It was all auction action at Colliers International yesterday where Pernel Orchard went under the hammer and sold for more than $3 million.
Colliers International Hawke's Bay Rural director Hadley Brown said the Pakowhai Rd property had been "exceptionally well sold, with good competition".
"It sold well in excess of its rateable value," he said. "It was a very good result."
Listing agent Louise Wake said she had hoped the orchard would go for a high amount, so it had been a great result.
"I've sold a lot of horticulture properties, but none with a cafe," she said, "I'm very pleased with the outcome."
Supervised by national auctioneer John Bowring, the auction saw three titles, sold as one bundle, go to a phone bidder for $3.2 million.
While they were always hopeful of a good turnout at auctions, Mr Brown said the best part of yesterday's had been the diversity of the purchasers.
"There were purchasers from all different ends of the market, which really drove the demand," he said. "Another reason it went so well was because there was that strong commercial focus."
Normally, such a site would attract only horticulturists, but yesterday's crowd included corporate investors, local horticulturists, and other parties looking for a good investments.
With 15.3 hectares of "very good soil", a high level of infrastructure and a central location, Ms Wake said it was attractive to all sorts of buyers.
The diversity of the site also offered various income streams for the new owner.
Mr Brown could not say who the new owner was, but did say it had been bought by a local horticulture-based company.
It had been great to see the property stayed in the hands of a horticulturist, he said.
"It's going to be well looked after by the new purchaser."
Brothers pleased to play part in history
The 104-year-old Pernel Orchard land holds a "lifetime of memories" for the Mardon family, but yesterday the Pakowhai Rd complex passed into new hands.
Brothers David and Philip Mardon have lived on the site their entire lives. It has grown from 10 acres, purchased by their grandparents in 1912, housing a few fruit trees, to a 33-hectare site where more than 85 varieties of apples and stonefruit are grown and sold.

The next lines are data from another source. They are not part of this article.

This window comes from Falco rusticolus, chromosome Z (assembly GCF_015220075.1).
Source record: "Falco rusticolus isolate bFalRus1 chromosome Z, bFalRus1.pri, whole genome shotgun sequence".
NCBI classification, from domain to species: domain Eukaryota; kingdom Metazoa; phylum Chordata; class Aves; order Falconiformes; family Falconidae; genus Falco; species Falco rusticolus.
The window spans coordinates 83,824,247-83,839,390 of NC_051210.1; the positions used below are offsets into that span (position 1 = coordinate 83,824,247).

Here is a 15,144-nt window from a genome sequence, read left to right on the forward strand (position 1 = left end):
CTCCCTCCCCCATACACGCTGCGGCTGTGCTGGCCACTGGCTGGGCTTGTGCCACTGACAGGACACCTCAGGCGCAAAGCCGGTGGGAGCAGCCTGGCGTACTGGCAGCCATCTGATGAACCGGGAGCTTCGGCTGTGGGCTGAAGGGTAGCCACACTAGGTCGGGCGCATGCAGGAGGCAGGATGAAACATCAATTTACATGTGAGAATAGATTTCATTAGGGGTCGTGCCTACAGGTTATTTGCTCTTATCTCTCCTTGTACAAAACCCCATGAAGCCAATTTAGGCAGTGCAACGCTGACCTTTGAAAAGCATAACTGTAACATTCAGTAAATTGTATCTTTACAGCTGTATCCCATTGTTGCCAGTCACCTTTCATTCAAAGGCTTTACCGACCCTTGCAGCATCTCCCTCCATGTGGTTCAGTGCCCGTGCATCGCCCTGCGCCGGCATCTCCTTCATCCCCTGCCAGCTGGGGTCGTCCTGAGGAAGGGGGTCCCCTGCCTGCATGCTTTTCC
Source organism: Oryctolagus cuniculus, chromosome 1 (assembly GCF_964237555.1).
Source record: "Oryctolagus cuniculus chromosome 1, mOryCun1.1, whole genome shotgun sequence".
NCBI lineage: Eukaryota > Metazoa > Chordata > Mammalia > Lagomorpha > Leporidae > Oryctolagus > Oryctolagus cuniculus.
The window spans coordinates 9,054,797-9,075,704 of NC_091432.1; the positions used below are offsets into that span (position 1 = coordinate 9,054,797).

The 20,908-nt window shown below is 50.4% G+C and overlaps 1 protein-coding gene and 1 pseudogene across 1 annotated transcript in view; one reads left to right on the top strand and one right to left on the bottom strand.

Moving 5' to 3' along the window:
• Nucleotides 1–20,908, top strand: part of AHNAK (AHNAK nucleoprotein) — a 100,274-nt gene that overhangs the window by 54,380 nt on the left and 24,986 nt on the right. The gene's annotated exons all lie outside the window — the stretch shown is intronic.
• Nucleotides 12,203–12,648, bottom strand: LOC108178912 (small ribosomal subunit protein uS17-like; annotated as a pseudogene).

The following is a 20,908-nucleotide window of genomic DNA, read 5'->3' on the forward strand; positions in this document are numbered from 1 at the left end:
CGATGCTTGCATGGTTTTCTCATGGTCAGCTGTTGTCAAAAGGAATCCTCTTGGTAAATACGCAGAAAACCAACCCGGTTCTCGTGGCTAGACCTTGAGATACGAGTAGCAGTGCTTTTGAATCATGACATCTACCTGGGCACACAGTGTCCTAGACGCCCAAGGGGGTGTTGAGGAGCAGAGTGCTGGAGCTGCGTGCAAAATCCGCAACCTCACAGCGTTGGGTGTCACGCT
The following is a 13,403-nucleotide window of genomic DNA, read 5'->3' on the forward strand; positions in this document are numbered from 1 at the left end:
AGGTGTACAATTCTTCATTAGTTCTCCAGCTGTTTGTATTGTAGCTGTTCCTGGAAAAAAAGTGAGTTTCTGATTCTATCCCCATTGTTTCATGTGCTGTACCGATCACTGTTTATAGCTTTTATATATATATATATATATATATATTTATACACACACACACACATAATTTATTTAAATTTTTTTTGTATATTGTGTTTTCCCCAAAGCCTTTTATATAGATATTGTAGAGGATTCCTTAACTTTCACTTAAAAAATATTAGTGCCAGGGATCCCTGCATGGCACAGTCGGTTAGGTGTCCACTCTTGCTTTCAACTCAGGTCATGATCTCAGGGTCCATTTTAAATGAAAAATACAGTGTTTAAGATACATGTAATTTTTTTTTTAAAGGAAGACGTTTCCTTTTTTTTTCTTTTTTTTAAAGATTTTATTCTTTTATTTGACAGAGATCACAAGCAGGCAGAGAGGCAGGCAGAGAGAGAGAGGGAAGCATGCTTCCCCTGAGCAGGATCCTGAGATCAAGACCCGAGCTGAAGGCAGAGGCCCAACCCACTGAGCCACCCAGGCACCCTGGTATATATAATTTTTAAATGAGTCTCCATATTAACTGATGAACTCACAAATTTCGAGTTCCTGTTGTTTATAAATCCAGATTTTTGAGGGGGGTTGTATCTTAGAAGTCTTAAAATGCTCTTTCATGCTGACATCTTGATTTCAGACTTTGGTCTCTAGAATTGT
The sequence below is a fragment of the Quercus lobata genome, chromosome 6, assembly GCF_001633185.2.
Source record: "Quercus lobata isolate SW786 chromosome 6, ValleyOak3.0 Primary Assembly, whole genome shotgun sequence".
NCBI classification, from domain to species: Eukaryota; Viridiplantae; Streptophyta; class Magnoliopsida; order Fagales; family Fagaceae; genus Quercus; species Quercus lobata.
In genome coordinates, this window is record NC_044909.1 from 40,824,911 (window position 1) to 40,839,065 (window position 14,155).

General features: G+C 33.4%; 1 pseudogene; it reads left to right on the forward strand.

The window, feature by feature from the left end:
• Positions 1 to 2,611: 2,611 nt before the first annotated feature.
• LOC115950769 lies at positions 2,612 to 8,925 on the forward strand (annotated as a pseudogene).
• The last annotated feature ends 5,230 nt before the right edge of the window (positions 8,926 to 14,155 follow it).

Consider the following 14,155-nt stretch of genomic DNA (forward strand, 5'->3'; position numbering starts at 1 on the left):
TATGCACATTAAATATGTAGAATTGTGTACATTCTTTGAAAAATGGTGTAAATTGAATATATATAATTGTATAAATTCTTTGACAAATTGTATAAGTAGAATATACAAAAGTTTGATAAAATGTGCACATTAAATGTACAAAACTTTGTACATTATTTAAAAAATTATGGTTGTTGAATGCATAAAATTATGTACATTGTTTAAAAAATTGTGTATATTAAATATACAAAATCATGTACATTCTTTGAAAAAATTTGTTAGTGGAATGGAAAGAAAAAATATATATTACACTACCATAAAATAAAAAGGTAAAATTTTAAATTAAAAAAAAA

Yesterday, 15ha was sold for more than $3million along with assets including a cafe, coolstores, and two houses.
While fruit had been sold from the site since 1936, the brothers had developed the family business from their parents' mail order system, to a roadside stall, to stocking their produce in local supermarkets, and their on-site shop.
After their original store burnt down in the 1990s, the brothers took advantage of the developing tourism industry, offering tractor tours through the orchard, or a visit to the on-site cafe and shop.
The property where they had worked for more than 60 years held many memories, including career and industry highlights.
"It's been an exciting industry to be in because of the changes in the way we've done things," Philip said, citing the transition from manual labour, earlier means of production, and from clean cultivated soil to grassing down.
"We were extremely lucky we've lived through a period when those events made such a massive change to the handling of product," David said.
Some of these changes the brothers played a role in, such as a fruit-handling machine which sized fruit according to weight rather than physical size, and is now widely used.
"It was a catalyst that started what now plays a big part in the industry, that goes back to that 1970's deal," Philip said.
"An industry New Zealand is now leading the world in, we feel we played a part in that," David said.
While they were both pleased with the result of yesterday's auction, it hadn't been easy to sell the land.
"I am [sad] because of the history," Philip said. "I would have liked to have seen the business carry on as is but it's impossible to finance that."
David said: "I was sad but I've gone beyond that, I went through that 12 months ago when we made the decision to sell."
They were pleased the land would be staying with local horticulturists, and welcomed the "new blood and ideas" they would bring.
There will still be a Mardon tie as Philip's son, Iain, owns the remainder of the land.
While Iain had worked in the orchard for years, his father said: "I'm looking forward to seeing how he can manage on his own."